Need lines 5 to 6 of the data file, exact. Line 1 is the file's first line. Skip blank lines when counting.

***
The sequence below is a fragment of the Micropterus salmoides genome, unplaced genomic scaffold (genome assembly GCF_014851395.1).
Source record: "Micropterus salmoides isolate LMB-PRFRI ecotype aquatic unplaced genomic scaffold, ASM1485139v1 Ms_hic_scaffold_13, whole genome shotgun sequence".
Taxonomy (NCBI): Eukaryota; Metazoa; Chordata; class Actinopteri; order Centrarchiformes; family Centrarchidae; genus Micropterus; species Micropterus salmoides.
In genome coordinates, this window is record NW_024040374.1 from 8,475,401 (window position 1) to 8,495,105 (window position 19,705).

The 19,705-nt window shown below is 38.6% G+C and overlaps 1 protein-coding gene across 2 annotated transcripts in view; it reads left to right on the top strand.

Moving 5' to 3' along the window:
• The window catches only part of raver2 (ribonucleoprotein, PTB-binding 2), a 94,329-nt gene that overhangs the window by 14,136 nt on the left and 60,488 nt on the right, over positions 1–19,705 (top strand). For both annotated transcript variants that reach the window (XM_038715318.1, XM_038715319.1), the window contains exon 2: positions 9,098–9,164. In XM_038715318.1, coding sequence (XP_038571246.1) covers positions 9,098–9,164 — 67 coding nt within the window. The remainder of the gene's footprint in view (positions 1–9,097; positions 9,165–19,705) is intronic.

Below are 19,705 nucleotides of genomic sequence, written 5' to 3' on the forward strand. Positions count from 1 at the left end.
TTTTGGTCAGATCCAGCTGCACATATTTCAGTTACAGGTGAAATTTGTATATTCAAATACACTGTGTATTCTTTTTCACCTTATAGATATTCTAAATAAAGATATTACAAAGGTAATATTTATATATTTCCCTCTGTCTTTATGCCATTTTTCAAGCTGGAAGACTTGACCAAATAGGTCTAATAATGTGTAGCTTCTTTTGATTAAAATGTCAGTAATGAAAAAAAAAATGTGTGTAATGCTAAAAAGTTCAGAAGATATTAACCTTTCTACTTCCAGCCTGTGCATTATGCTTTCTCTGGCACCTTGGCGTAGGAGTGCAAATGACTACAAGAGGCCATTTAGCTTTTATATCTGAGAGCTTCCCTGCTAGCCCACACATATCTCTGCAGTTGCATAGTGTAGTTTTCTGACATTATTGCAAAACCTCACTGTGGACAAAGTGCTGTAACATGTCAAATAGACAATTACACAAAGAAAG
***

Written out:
The 19,705-nt window shown below is 38.6% G+C and overlaps 1 protein-coding gene across 2 annotated transcripts in view; it reads left to right on the top strand.

Moving 5' to 3' along the window: